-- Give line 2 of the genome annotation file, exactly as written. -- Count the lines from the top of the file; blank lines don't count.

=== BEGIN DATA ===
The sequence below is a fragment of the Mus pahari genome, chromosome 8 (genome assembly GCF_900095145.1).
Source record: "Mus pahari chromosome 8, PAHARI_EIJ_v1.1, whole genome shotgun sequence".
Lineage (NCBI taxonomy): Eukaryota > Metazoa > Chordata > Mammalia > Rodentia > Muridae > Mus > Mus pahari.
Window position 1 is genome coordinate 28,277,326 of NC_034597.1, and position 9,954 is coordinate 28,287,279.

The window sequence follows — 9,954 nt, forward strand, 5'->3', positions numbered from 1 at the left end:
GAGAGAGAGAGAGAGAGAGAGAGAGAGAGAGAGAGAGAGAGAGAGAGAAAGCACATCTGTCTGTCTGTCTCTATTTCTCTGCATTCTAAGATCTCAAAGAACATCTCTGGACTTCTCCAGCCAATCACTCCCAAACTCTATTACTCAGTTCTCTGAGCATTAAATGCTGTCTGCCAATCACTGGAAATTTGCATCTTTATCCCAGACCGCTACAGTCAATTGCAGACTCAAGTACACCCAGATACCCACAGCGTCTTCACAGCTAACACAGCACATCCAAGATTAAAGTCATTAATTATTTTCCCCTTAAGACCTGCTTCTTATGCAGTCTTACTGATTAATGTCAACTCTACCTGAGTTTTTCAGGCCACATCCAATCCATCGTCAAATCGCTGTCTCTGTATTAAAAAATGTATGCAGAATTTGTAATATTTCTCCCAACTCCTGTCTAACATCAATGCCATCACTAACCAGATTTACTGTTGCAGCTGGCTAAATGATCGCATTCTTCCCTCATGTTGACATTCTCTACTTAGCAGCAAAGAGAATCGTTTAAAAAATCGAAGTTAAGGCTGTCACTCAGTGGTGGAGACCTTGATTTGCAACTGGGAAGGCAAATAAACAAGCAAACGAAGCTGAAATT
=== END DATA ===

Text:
Source record: "Mus pahari chromosome 8, PAHARI_EIJ_v1.1, whole genome shotgun sequence".